• Consistent language builds brand and image for your
      firm.                                                       High-Gain Questions are always open ended and structured
                                                                  to create dialog. By phrasing your questions in high-gain
As you can see in the flow chart opposite, proposals can, and     manner we avoid short, one-word answers that don’t produce
should, move through a systematic process. While not every        the conversation we are trying to initiate. By gaining valu-
proposal will follow exactly the same process, there are some     able information through conversation, you’ll eventually be
basic steps you should always consider:                           able to offer solutions that fit the prospect’s needs.
                                                                  Examples:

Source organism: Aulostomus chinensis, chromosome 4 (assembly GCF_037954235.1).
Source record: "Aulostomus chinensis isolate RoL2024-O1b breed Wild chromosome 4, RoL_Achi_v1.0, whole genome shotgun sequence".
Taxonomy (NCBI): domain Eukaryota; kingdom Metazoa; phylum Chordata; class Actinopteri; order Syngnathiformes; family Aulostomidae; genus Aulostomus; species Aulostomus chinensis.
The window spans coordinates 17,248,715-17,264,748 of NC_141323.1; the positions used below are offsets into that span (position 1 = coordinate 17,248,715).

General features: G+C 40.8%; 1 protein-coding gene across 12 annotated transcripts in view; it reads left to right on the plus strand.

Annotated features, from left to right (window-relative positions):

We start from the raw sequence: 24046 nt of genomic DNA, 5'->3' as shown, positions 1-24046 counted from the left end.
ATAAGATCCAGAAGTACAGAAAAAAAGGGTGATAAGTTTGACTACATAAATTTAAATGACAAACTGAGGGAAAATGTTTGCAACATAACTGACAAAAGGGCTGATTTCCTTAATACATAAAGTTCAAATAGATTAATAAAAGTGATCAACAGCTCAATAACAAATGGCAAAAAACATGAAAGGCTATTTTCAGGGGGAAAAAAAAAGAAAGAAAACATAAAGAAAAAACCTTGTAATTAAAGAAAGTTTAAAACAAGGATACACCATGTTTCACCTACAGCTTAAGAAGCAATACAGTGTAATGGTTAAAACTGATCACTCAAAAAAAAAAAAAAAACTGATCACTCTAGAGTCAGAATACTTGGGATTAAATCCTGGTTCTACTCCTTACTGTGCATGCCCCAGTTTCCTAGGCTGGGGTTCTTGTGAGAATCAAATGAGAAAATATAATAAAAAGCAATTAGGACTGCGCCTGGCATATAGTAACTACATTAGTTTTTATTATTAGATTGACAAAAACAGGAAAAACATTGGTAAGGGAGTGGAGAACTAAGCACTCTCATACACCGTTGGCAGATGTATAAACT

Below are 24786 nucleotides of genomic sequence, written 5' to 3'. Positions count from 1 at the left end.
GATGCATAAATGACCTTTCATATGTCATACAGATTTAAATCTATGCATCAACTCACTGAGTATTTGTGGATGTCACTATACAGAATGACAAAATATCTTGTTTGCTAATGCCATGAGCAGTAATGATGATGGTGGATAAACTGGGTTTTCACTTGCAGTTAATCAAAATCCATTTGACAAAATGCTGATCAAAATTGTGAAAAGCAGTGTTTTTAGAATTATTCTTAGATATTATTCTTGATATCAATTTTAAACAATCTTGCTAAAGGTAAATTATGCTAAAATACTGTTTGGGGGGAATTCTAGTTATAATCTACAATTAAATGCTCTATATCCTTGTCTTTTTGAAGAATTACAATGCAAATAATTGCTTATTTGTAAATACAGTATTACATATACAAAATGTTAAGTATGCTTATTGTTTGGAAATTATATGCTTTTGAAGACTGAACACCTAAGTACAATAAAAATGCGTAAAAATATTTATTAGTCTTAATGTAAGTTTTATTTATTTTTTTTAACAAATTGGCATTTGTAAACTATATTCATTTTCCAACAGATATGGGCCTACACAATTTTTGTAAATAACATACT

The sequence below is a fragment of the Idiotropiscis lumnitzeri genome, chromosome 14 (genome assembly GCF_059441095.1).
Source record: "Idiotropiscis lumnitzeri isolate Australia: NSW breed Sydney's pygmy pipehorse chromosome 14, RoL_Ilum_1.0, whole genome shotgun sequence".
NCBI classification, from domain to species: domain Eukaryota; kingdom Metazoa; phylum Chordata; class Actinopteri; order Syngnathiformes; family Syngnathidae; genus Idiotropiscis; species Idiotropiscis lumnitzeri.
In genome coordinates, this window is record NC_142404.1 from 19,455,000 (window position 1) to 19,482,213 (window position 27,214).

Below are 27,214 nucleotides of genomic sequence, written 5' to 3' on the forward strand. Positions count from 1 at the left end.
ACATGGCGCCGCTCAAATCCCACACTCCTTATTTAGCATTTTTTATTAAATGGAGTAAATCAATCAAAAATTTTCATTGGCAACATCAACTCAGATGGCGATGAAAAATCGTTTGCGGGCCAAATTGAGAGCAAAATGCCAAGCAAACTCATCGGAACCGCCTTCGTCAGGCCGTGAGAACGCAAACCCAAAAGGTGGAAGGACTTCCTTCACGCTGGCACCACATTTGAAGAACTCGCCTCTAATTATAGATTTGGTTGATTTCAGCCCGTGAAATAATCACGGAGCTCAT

Needs Assessment: Many times you receive an RFP or
other type of letter requesting quotes. In these cases, there     Not High-Gain (Yes or No answers):
has been no direct conversation and additional steps are          “Do you receive your monthly financials in a timely man-
required for a needs assessment, one of your initial phases in    ner?”
any sales cycle.
                                                                  High-Gain (Open Ended): “What kinds of decisions do you
After receiving an RFP, you need to learn as much about the       make using your monthly financials?”

8    Professional Marketing                            www.PMForumNA.org                                         September 2005
Proposal flow chart


Define the Current Situation: Use information from the
needs assessment to define the current situation. It should be    Follow-up, Work the Sales Cycle: It’s important to control